On 27 January President Donald Trump signed an executive order halting all refugee admissions and temporarily barring people from seven Muslim-majority countries.
The US Supreme Court has upheld a ban by President Donald Trump on travel to the US from seven countries: North Korea, Syria, Iran, Yemen, Libya, Somalia and Venezuela.
The ruling comes after months of challenges to Trump's executive order on immigration, which previously targeted only Muslim-majority countries, was denounced as xenophobic by critics, and prevented even refugees from entering the US.
The administration has cited poor cooperation with U.S. officials, terrorist activity and technical hurdles to properly document their own travelers as reasons for the latest iteration of the ban. While the text of the order does not mention religion, critics say the policy reflects anti-Muslim prejudice — with North Korea and Venezuela added as window dressing.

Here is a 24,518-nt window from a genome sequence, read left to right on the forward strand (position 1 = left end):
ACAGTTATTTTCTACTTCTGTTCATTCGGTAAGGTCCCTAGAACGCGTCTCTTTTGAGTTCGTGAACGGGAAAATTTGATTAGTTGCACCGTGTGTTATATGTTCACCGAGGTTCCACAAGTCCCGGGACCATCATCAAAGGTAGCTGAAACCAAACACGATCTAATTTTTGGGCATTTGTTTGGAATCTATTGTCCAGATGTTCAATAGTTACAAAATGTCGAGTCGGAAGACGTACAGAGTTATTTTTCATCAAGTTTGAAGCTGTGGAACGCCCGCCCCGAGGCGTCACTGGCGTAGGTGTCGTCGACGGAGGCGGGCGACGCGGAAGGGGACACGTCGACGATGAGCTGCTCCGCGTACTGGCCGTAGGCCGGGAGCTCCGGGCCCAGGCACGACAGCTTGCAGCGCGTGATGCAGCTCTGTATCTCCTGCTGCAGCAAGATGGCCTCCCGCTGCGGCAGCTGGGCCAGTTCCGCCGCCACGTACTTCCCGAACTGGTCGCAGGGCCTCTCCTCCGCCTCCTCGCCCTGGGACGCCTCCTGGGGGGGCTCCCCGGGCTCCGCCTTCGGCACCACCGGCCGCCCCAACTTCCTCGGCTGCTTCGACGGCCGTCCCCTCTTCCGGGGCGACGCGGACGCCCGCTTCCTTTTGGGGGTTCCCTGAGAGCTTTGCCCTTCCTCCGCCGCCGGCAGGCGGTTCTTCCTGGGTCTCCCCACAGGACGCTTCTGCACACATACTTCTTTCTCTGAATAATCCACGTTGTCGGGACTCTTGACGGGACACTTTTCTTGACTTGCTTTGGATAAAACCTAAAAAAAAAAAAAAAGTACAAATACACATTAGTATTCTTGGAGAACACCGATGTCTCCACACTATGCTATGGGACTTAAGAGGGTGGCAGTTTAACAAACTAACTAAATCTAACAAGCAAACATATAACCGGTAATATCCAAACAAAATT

Who is affected by the ban?
All travellers who have nationality of Iran, Iraq, Libya, Somalia, Sudan, Syria and Yemen are not permitted to enter the US for 90 days, or be issued an immigrant or non-immigrant visa.
People who have dual nationality with a non-restricted country are not affected, so long as they travel on the passport from the other country.